For its part, the South Metro Water Supply Authority is conducting its own pilot ASR project, using grant money from the Colorado Water Conservation Board. The pilot, expected to begin in 2016, will evaluate the viability of injecting water from the WISE Project into the Denver Basin Aquifer through an existing well and then pumping it out as needed. This information will help members better identify how ASR with WISE water might fit into long-term plans.
Whether implemented individually by South Metro entities or as part of a regional ASR program, there is great potential for ASR in the Denver Basin Aquifer system. South Metro Water estimates that existing well fields may have more than 100 million gallons per day (MGD) of capacity available for ASR without dramatically impacting current well field operations.
As renewable water supplies come into the South Metro area, ASR can play a significant role in creating a secure and sustainable water supply for the region.
The South Metro Water Supply Authority and our 14 members are executing a plan to provide a secure and sustainable water future for the region. This effort is critical to the success of our communities now and in the future. After all, water makes the South Metro region’s incredible quality of life and growing economy possible.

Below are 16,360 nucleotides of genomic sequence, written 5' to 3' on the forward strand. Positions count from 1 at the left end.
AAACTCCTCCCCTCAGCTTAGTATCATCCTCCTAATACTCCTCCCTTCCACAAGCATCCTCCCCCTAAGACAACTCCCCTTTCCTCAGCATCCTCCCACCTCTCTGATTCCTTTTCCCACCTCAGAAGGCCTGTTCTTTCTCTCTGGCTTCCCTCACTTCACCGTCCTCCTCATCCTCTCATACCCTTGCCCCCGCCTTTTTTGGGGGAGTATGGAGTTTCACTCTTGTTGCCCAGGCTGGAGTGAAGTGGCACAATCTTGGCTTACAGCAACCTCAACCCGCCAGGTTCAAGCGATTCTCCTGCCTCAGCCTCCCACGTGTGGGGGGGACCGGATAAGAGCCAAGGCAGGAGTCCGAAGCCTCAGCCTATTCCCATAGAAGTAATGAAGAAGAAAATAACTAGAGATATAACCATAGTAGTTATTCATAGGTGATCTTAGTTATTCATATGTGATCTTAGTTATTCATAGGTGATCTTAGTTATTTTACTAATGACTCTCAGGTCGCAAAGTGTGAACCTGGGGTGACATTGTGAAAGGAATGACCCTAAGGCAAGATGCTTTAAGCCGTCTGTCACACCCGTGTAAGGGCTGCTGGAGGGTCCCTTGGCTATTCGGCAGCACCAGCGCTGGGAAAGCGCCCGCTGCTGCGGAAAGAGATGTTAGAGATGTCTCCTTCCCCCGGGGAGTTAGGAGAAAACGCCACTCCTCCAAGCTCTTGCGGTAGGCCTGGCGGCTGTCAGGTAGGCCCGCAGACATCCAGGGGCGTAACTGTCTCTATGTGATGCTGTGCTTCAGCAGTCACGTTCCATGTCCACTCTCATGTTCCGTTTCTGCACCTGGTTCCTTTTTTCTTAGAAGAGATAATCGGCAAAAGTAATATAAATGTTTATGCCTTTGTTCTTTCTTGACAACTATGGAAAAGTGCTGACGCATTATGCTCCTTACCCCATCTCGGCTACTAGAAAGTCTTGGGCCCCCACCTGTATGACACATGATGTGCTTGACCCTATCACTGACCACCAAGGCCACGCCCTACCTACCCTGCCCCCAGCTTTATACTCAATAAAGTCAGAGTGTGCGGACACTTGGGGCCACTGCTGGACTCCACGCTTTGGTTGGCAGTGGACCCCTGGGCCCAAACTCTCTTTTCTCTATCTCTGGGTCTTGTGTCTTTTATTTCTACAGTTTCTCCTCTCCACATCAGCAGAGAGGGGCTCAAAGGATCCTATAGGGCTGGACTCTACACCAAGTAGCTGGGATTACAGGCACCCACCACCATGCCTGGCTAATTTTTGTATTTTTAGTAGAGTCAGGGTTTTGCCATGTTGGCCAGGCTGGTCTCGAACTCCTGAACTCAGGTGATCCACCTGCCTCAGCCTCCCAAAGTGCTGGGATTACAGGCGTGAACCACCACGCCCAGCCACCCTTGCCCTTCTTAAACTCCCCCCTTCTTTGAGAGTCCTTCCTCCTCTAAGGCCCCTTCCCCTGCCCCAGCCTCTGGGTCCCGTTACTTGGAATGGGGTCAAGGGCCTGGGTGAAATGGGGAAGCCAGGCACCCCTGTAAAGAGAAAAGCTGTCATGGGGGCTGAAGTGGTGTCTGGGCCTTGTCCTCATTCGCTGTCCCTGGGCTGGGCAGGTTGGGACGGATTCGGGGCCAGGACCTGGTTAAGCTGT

It’s important that you know what we are doing to protect home values and jobs and provide communities our children and grandchildren can call home. With this in mind, we will be providing you periodic updates on the progress of this plan to help you better understand how regional water providers are working together to diversify and increase our water supply.
Colorado took an important step in addressing the state’s long-term water challenges by completing a draft of a state water plan. The plan offers a foundation from which local and regional water entities can work as we pursue solutions that balance local needs with statewide priorities. One need only look to the suburbs south of Denver to find many of the plan’s key tenets in action and a picture of what an effective “all-of-the-above” strategy looks like.
The water challenges facing the south metro region are well known. Historically we have relied too heavily on non-renewable underground aquifers. We must transfer to a secure, sustainable supply to protect property values, jobs, our economy and our quality of life.
What’s less known is the progress we have made. In the late 1990s, aquifer declines averaged 30 feet per year. This has dropped to an average of 5 feet per year today. A decade ago, about 70 percent of our region’s water came from non-renewable sources. By 2020, that will be reduced to 45 percent. Some communities, including Highlands Ranch, are close to or have cut that number to zero.